First is funding a house build by Doxa’s high school students. For over 30 years, Doxa has helped facilitate life-transforming house builds for high schoolers that come to Tijuana from all over the US. Now, it’s time to provide this same experience for Doxa’s high school students in Tijuana. Learning how to build, work together, and give themselves away. A horizon-broadening experience in their very own city.
Second, we’ll showcase some stories of family growth. A side effect of Doxa’s education and community programs that operate throughout the year. We’ve seen family dynamics completely change for the better, just through involving the entire family in Doxa’s ecosystem. Likewise, these families have been so gracious in allowing Doxa into their homes, lives, and relationships.
Third is funding a new Soup Kitchen out of Unidos por Siempre. Maria and Angeles, who lead Doxa’s education program in East Tijuana, have seen access to nourishing and healthy food become a top priority in their area. The Soup Kitchen opened last month and is proving to be an excellent complement to the after-school program, which already operates there.
And finally, it’s hard to believe, but Doxa’s education program is now in its 17th year! Doxa has been a place where some students have practically grown up with us. We’ll highlight a few of their stories and takeaways from these long-term relationships.
Doxa’s board of directors has generously pledged $40,000 in matching funds, so all donations up to that amount will be doubled through the end of the year.
Over the next month, we invite you to follow along as we take a deeper dive into each of these projects and impact stories. We’ll focus on one each week. Please also consider donating before year’s end to double your financial impact. Muchas gracias!
Araceli and her 7-year-old daughter are dressed up in Christmas clothes, coming from a school Christmas recital. Araceli’s 1st grader sang in front of the entire school this year, which she so much enjoys. Araceli smiles with joy as she recounts the performance and shows pride in her daughter.
Araceli grew up in Tijuana, spending almost her entire life in the neighborhood of Pedregal de Santa Julia. She is the third of six kids, who grew up at Hogar de los Niños orphanage. She recounts that her family was the orphanage, as she never knew anything else. Some of her siblings still live there all these years later. She talks about the orphanage with a heart full of gratitude. Hogar de los Niños filled a void for her, not just one of physical needs with food and clothes, but also the necessary intangibles of love, growing up with family, and role models.
Rosa and Eduvigues, who worked in the orphanage, practically became her parents. Rosa taught her to read, write, and memorize math tables. Araceli recounts that she was never really a good student, but always tried hard and Rosa did see value in that. Araceli gets emotional when talking about Rosa, as she passed away a couple years ago. Rosa left a strong impression on her that she still carries with her to this day. Perhaps that’s where her strong work ethic came from.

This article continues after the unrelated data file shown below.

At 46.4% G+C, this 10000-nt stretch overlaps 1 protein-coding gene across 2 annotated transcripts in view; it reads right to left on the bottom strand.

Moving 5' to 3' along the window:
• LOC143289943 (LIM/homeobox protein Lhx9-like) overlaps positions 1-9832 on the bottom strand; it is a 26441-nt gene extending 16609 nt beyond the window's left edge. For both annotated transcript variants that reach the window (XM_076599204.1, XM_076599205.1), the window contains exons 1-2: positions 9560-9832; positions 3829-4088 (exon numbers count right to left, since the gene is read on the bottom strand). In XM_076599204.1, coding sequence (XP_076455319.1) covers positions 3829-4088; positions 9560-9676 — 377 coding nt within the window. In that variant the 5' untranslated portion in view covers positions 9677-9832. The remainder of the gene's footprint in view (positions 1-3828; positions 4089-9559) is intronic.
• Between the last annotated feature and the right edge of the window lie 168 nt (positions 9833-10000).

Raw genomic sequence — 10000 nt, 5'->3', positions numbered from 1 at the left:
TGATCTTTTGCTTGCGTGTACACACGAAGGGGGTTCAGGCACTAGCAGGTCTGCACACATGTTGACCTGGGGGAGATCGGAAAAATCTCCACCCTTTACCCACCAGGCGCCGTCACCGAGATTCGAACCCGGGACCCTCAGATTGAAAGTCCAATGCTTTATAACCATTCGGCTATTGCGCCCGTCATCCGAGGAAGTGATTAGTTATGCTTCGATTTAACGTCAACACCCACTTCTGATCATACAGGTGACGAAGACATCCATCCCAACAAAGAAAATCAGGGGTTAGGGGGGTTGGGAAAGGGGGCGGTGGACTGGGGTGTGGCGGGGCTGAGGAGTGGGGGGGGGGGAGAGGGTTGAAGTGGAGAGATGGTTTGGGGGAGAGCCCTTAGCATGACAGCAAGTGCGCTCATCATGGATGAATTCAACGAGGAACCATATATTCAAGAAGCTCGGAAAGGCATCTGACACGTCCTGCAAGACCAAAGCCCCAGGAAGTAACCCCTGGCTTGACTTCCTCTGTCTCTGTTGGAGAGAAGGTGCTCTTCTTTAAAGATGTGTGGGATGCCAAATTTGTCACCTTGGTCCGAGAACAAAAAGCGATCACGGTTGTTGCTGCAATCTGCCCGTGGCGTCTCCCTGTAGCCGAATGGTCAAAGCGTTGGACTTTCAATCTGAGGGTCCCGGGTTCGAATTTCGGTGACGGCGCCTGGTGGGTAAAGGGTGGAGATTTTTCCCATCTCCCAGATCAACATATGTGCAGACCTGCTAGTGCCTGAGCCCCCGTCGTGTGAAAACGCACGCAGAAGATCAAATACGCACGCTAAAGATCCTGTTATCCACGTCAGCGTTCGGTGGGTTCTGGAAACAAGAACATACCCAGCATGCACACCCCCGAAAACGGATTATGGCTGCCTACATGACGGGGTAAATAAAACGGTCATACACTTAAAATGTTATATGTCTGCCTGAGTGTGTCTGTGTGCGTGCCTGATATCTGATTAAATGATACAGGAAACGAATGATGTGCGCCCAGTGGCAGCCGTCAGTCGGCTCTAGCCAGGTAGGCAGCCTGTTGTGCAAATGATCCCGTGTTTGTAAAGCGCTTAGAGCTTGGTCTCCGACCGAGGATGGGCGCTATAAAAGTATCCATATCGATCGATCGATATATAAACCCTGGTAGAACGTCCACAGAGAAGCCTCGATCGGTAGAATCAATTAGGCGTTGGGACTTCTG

What Araceli lacked in study skills, she made up for with her love of physical activity, exercise, and spirit of determination. Putting all that together led her to open a neighborhood Zumba studio. Not bad for someone who didn’t finish middle school. She operated the Zumba studio for years, teaching many in the neighborhood. Unfortunately, she had to close that business due to the pandemic, but her entrepreneurial spirit kicked in again as she went back to school to be a masseuse.
Araceli shares that she wants to open her own Zumba and spa business once her house is built. She already has it planned out, where the house will be on one side of her property and the other will be dedicated to studio and spa. She hopes rent payments for housing and business space will finally be a thing of the past.
When talking about her daughter, Araceli’s face starts to brighten up. She says she wants to impart humility, a good work ethic, and persistence onto her young daughter. All qualities that have served her well throughout her life. Araceli also shares of a deep desire to break the cycle of family trauma, specifically of absent biological parents. She starts to get emotional again when explaining her motivation to be an active and present parent in her daughter’s life. Wanting her daughter to have access to family in all its fullness.
Taking a moment to reflect on her life, Araceli says that she’s learned to recognize when things change, it is always for the better. Even when it doesn’t seem like it at the time, change brings opportunity. Whether its leaving Hogar de los Niños, starting a new business, becoming a mother, or dealing with a pandemic. She shares that each stage in life should be used as a step that leads to bigger and better things. Moving on before dependence and complacency have a chance to creep into the picture. Better days are always ahead for Araceli.
In hearing how Araceli describes change in her life, I can’t help but think of her on the waiting list for a Doxa house. How a house will be another big change in her life and how it will fulfill a need that will help catapult her and her daughter to better things.